Johanna Tagada introduces her new journal with a story of a chance encounter, and it is stories which continue to convey the graceful world of tea as the pages slip by. Whilst coffee lovers have the likes of DRIFT, Standart and Brygg, it is only right that a tea lover should have Journal du Thé. And there’s a big difference which seems to rely mostly on a state of mind.
Drenched in symbolism, tea has gentler, more mindful connotations than the frantic freneticism of coffee. It even has a certain posture. Tea ceremonies are revered and can be boiled down into the simple act of plopping a teabag in a mug and waiting for its colour to deepen. It’s shared with friends and family, usually in the intimacy of home. It is a quiet drink, feeding those in need of ease and peace.
This peaceful feeling is distilled throughout the journal via whimsical typography and block primary colours, without becoming too cute. The photography is hazy, softening the edges as if glasses in steam. It conveys the eclectic and diverse nature of tea itself, from China to India, to brewers from San Francisco and collectors from Japan. As in most good magazines it is not always explicitly tea but the tenuous links between art, culture and interesting found things which allow the theme to permeate every angle.
Here is a safe place to coo over Mio Kamiya’s collection of teapots, and marvel how its simple design alters from country to country. Tea influences and inspires artistic activity, such as Audrey Fondecave’s experiment with the intense greenery of matcha in her paintings, and Mai Ueda strange art installation involving a tea ceremony, panda costumes and a boxing ring. The addition of book recommendations, an illustrated strip on the tale of Omotenashi and the Kazarimono of Hida (arranging decorative items into a kind of word play) allows Journal du Thé the ability to be educational whilst entertaining. Throughout the magazine the words are sometimes lost in translation and can be a little cumbersome, too overtly fluffy and earnest, but that is only a minor flaw which never hinders its overall enjoyment.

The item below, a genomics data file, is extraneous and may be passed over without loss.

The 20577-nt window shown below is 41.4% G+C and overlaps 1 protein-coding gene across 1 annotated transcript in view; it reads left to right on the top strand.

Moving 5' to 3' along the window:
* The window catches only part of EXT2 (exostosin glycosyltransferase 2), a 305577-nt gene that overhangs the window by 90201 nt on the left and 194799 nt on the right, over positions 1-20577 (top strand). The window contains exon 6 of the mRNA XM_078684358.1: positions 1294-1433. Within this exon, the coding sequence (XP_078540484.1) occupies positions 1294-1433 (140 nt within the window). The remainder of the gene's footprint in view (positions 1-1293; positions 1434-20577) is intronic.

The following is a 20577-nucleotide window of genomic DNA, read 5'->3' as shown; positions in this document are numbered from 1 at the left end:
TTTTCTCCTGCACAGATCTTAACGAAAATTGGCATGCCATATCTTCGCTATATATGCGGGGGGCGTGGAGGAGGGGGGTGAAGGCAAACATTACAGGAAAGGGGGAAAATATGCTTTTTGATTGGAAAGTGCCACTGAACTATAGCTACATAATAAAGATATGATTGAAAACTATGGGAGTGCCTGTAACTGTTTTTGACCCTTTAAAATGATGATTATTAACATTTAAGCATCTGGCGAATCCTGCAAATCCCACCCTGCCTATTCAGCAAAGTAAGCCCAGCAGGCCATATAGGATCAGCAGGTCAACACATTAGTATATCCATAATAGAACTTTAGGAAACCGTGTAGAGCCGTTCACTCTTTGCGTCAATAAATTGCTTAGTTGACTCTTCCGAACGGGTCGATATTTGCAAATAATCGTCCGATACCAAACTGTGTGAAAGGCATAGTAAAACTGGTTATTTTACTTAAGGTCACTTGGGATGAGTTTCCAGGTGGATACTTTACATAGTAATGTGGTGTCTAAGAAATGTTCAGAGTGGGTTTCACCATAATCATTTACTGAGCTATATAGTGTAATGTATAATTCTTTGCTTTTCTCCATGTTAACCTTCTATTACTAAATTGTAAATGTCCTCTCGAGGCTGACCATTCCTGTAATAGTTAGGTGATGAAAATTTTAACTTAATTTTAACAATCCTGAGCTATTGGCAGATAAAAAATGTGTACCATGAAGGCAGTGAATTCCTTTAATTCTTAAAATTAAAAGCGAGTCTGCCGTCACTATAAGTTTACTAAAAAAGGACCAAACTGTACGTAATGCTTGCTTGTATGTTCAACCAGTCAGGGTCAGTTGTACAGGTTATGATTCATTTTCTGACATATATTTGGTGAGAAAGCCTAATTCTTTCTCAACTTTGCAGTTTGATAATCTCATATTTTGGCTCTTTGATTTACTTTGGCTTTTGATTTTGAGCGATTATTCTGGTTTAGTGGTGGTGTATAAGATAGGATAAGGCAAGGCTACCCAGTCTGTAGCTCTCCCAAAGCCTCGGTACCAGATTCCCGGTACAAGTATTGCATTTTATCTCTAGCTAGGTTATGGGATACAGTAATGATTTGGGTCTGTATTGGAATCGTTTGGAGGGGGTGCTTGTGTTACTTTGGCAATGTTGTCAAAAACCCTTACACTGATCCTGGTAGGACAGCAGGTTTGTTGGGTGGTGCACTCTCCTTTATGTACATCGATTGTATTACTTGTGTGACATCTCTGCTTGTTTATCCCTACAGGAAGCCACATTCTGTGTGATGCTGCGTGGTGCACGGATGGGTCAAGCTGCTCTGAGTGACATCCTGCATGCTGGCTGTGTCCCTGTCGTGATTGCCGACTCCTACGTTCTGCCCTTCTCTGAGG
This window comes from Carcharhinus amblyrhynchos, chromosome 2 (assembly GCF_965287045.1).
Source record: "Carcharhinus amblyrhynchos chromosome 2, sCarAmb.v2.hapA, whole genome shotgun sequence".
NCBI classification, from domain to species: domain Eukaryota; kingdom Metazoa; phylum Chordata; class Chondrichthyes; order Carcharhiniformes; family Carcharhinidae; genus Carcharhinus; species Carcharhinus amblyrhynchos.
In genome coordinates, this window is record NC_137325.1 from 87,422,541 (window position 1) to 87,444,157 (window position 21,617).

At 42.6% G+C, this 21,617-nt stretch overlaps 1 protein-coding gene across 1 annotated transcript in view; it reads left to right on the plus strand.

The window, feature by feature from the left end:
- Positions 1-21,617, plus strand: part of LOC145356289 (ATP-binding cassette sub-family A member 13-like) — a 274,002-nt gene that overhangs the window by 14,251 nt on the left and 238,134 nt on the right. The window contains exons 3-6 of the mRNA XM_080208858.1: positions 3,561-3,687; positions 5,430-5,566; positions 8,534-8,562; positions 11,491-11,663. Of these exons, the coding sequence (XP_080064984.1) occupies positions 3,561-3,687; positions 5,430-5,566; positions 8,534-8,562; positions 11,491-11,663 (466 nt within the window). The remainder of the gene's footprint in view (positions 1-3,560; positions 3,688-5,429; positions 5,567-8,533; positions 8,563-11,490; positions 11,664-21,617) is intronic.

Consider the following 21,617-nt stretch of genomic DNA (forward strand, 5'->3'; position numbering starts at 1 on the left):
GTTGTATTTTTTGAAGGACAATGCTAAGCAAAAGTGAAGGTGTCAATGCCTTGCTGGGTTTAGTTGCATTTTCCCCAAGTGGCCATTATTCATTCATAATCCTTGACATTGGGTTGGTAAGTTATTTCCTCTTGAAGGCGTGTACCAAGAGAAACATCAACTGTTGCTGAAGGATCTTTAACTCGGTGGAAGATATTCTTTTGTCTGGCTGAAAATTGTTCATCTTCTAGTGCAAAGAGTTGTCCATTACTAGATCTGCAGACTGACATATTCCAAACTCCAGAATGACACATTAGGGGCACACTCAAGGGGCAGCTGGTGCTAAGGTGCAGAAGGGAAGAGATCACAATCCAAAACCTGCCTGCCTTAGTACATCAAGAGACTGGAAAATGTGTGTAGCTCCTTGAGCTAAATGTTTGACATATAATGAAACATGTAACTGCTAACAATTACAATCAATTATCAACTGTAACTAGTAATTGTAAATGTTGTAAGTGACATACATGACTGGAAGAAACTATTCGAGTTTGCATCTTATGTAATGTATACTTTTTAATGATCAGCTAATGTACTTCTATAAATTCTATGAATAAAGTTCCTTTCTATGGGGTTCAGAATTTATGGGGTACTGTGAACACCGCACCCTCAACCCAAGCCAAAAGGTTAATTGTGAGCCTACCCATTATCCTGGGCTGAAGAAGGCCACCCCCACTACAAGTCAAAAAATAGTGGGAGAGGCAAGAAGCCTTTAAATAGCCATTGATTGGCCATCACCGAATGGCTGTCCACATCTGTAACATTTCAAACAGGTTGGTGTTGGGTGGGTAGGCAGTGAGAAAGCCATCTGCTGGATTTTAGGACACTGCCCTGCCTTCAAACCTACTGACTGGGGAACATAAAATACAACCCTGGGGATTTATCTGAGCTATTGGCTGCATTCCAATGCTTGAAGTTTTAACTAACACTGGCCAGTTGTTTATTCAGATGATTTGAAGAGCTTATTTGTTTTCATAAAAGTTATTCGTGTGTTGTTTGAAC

Without ever saying outright, tea has formed our societies, the way we do things, across all cultures. In one particular interview with Anaïs Kerhous, a medicinal plant farmer, it is almost perfectly distilled. She speaks of growing basil, hawthorn and roses over a mug of sage tisane, and lingers on the idea of conviviality. Tea is just about sharing an experience.